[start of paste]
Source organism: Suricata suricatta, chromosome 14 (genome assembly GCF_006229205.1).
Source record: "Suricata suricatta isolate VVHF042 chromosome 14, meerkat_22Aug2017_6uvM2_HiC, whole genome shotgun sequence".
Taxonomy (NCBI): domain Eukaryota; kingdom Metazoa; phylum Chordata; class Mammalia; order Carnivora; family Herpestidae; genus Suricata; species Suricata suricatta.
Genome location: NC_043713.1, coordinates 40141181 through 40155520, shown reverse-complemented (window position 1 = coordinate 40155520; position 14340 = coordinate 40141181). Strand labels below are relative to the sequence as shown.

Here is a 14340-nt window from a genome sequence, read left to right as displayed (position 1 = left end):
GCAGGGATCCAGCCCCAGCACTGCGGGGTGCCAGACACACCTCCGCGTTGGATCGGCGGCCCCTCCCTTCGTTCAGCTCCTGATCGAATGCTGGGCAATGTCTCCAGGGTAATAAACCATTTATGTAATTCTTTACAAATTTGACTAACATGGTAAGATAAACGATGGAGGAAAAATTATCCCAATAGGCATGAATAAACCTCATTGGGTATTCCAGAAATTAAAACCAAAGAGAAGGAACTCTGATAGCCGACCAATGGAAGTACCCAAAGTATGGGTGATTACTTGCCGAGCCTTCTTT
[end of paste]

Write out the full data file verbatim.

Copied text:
Source organism: Suricata suricatta, chromosome 14 (genome assembly GCF_006229205.1).
Source record: "Suricata suricatta isolate VVHF042 chromosome 14, meerkat_22Aug2017_6uvM2_HiC, whole genome shotgun sequence".
Taxonomy (NCBI): domain Eukaryota; kingdom Metazoa; phylum Chordata; class Mammalia; order Carnivora; family Herpestidae; genus Suricata; species Suricata suricatta.
Genome location: NC_043713.1, coordinates 40141181 through 40155520, shown reverse-complemented (window position 1 = coordinate 40155520; position 14340 = coordinate 40141181). Strand labels below are relative to the sequence as shown.

Here is a 14340-nt window from a genome sequence, read left to right as displayed (position 1 = left end):
GCAGGGATCCAGCCCCAGCACTGCGGGGTGCCAGACACACCTCCGCGTTGGATCGGCGGCCCCTCCCTTCGTTCAGCTCCTGATCGAATGCTGGGCAATGTCTCCAGGGTAATAAACCATTTATGTAATTCTTTACAAATTTGACTAACATGGTAAGATAAACGATGGAGGAAAAATTATCCCAATAGGCATGAATAAACCTCATTGGGTATTCCAGAAATTAAAACCAAAGAGAAGGAACTCTGATAGCCGACCAATGGAAGTACCCAAAGTATGGGTGATTACTTGCCGAGCCTTCTTT